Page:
300 episodes

Have you ever felt like your spiritual life is lukewarm and lacking?

If so, this podcast is for you. In Leaving Laodicea, we will explore truths that will allow us to embrace the Higher Christian Life or experience the "abundant life" (John 10:10) as Jesus called it. You'll find practical tips and tools on how to live a more victorious life in Christ.

Leaving Laodicea is a podcast by Steve McCranie for those who are dissatisfied with the lukewarmness of their own spiritual lives and desire to grow spiritually by walking through Scripture with fresh eyes and discovering new insights into God's Word.

So what do we do? We change, we commit, we refocus, we refuse to allow yesterday's failures to define our relationship with Christ today. So join us as we strive for the Higher Christian Life while we learn how to Leave Laodicea behind.

Leaving Laodicea Steve McCranie

    • Religion & Spirituality
    • 5.0 • 5 Ratings

Have you ever felt like your spiritual life is lukewarm and lacking?

If so, this podcast is for you. In Leaving Laodicea, we will explore truths that will allow us to embrace the Higher Christian Life or experience the "abundant life" (John 10:10) as Jesus called it. You'll find practical tips and tools on how to live a more victorious life in Christ.

Leaving Laodicea is a podcast by Steve McCranie for those who are dissatisfied with the lukewarmness of their own spiritual lives and desire to grow spiritually by walking through Scripture with fresh eyes and discovering new insights into God's Word.

So what do we do? We change, we commit, we refocus, we refuse to allow yesterday's failures to define our relationship with Christ today. So join us as we strive for the Higher Christian Life while we learn how to Leave Laodicea behind.

    597 - Salvation and the Deception of Non-Saving Faith

    597 - Salvation and the Deception of Non-Saving Faith

    “Faith or No Faith, That is the Question”All throughout Scripture, we see examples of people who have faith, but it’s non-saving faith. After all, every one of us has some type of faith, and we exercise faith every day. We have faith a car will stop while we cross the street, we have faith our prescriptions will do what our doctor told us they would do, we have faith a chair will hold us up when we sit down in a crowded restaurant, and we have faith the sun will come up in the morning as we prepare to go to the job we have faith we still have. We all have faith— but we have faith at different levels and in different things. And not all faith is the same.
    For example, we have a certain type of faith in our government, our economic system, or the media. But that faith is not as strong, nor of the same substance, as the faith we have in the sanctity of our marriage, or the trustworthiness of our best friend, or in our ability to keep a promise to those we love. Each of these kinds of faith is as varied as the objects of that faith. And none of these reach the level of faith or trust or dependence we would expect to have in Christ. Hence, we would call these examples non-saving faith.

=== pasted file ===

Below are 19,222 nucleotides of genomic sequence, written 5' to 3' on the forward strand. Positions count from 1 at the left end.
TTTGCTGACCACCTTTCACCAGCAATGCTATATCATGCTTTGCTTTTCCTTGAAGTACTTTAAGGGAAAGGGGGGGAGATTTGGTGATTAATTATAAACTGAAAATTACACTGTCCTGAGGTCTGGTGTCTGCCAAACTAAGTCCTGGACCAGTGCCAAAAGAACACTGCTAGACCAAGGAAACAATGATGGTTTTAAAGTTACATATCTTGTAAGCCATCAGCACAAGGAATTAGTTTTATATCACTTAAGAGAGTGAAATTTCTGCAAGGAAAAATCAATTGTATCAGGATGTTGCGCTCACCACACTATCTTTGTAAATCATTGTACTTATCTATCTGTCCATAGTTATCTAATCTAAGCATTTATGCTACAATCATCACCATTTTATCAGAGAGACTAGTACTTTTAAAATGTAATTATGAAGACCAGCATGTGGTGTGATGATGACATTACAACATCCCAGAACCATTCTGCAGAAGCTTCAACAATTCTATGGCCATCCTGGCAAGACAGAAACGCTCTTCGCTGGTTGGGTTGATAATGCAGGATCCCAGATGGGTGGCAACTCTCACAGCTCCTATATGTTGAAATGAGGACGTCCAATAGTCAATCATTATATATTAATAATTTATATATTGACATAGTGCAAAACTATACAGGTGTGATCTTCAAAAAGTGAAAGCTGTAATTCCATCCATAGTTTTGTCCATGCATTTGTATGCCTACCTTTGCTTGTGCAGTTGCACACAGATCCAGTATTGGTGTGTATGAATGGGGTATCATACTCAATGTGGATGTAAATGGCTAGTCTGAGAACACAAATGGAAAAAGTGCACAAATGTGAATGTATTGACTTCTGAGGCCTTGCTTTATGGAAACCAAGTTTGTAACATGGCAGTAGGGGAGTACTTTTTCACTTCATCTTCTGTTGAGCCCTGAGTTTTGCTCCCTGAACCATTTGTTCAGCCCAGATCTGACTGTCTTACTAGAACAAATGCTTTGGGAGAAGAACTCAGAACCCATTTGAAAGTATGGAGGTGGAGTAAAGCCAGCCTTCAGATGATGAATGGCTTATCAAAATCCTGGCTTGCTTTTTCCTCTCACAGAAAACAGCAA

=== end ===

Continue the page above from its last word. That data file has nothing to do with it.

But what happens when a seeking person, just like you or me, comes to Jesus for salvation with nothing more than non-saving faith? Would that person be saved? Or would they be deceived into thinking what faith they had, bordering on intellectual curiosity, was sufficient for salvation?
    The Deception of Non-Saving FaithThe Scriptures repeatedly warn about the deception of non-saving faith. In the Parable of the Sower, seventy-five percent of the seeds sown did not lead to salvation (Matt. 13:3-9). Those who sowed in the shallow and thorny soil were deceived into thinking that mere growth, without corresponding fruit, equates to salvation. Or, to put it another way, faith, without corresponding fruit, leads to salvation. And the Scriptures clearly state they don’t.
    The Scriptures also talk about having a “form of godliness but denying its power. And from such people turn away!” (2 Tim. 3:5). We see people like Hymenaeus and Alexander, both lost, serving as prominent members of the church (1 Tim. 1:20). There are those who come to the wedding feast dressed in clothes of their own righteousness. The result? They were bound, hand and foot, and “cast into outer darkness; there will be weeping and gnashing of teeth” (Matt. 22:13). We have the warning from the Lord about the wide road that leads to destruction and the narrow gate that leads to life (Matt. 7:13-14). And, in the book of Hebrews, some were “once enlightened and have tasted the heavenly gift” but never fully drank of the living waters of salvation (Heb. 6:4).
    Remember, Jesus said He “did not come to bring peace on the earth, but a sword” (Matt. 10:34) and “a man’s enemies will be those of his own household” (Matt. 10:36). How? Because our commitment to Christ must be greater than our love and devotion for those we hold most dear, even our own family. When asked, “Who is My mother, and who are My brothers?”— Jesus said of His own family, “For whoever does the will of My Father in heaven is My brother and sister and mother” (Matt. 12:48-50).
    The sad truth is many people come to Christ but never fully partake, or drink, of Him (John 7:37) and are deceived into believing they are truly saved. Many people, most in fact, go part of the way towards Christ and end up short of true salvation. They feel and recognize their need for Christ and acknowledge He is the only One that can satisfy their deepest longings, yet they fail to appropriate Him into their lives on His terms. They thirst, they

    • 20 min
    596 - The Dependent Relationship of Jesus With His Father

    596 - The Dependent Relationship of Jesus With His Father

    Imitation is the Highest Form of FlatteryJesus did something that seems so out of place for us today, living in a culture that exalts pride, ambition, and independence— He voluntarily lived in a dependent relationship with His Father and deferred all glory to Him. But He didn’t have to live this way. This was His voluntary choice between equals. And remember, Jesus is God Himself, co-equal and co-eternal with the Father. He is the Second Person in the Trinity, and not some innately subservient, second-class God.